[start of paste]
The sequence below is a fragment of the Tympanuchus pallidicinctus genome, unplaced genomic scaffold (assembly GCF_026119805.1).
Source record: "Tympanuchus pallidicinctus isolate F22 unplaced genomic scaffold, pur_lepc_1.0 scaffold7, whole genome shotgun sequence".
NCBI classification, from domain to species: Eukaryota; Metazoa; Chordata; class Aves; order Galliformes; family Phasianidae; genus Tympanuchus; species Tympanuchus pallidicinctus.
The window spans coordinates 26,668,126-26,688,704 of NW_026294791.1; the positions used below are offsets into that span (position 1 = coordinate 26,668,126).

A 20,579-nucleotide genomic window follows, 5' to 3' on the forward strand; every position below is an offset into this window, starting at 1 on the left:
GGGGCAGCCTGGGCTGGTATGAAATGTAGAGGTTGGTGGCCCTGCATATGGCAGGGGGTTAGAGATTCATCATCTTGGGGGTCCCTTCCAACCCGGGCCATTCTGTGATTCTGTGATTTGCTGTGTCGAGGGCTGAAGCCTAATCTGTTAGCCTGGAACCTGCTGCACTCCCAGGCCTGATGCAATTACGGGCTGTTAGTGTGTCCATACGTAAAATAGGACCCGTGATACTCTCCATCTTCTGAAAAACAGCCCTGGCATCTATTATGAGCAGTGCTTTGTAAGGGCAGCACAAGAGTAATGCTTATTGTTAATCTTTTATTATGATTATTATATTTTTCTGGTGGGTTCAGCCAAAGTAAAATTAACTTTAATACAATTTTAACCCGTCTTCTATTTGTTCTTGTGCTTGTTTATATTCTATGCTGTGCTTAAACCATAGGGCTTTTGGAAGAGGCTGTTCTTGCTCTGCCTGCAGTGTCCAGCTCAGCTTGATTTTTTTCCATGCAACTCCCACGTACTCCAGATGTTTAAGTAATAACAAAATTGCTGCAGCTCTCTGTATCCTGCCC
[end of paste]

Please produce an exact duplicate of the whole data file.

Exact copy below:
The sequence below is a fragment of the Tympanuchus pallidicinctus genome, unplaced genomic scaffold (assembly GCF_026119805.1).
Source record: "Tympanuchus pallidicinctus isolate F22 unplaced genomic scaffold, pur_lepc_1.0 scaffold7, whole genome shotgun sequence".
NCBI classification, from domain to species: Eukaryota; Metazoa; Chordata; class Aves; order Galliformes; family Phasianidae; genus Tympanuchus; species Tympanuchus pallidicinctus.
The window spans coordinates 26,668,126-26,688,704 of NW_026294791.1; the positions used below are offsets into that span (position 1 = coordinate 26,668,126).

A 20,579-nucleotide genomic window follows, 5' to 3' on the forward strand; every position below is an offset into this window, starting at 1 on the left:
GGGGCAGCCTGGGCTGGTATGAAATGTAGAGGTTGGTGGCCCTGCATATGGCAGGGGGTTAGAGATTCATCATCTTGGGGGTCCCTTCCAACCCGGGCCATTCTGTGATTCTGTGATTTGCTGTGTCGAGGGCTGAAGCCTAATCTGTTAGCCTGGAACCTGCTGCACTCCCAGGCCTGATGCAATTACGGGCTGTTAGTGTGTCCATACGTAAAATAGGACCCGTGATACTCTCCATCTTCTGAAAAACAGCCCTGGCATCTATTATGAGCAGTGCTTTGTAAGGGCAGCACAAGAGTAATGCTTATTGTTAATCTTTTATTATGATTATTATATTTTTCTGGTGGGTTCAGCCAAAGTAAAATTAACTTTAATACAATTTTAACCCGTCTTCTATTTGTTCTTGTGCTTGTTTATATTCTATGCTGTGCTTAAACCATAGGGCTTTTGGAAGAGGCTGTTCTTGCTCTGCCTGCAGTGTCCAGCTCAGCTTGATTTTTTTCCATGCAACTCCCACGTACTCCAGATGTTTAAGTAATAACAAAATTGCTGCAGCTCTCTGTATCCTGCCC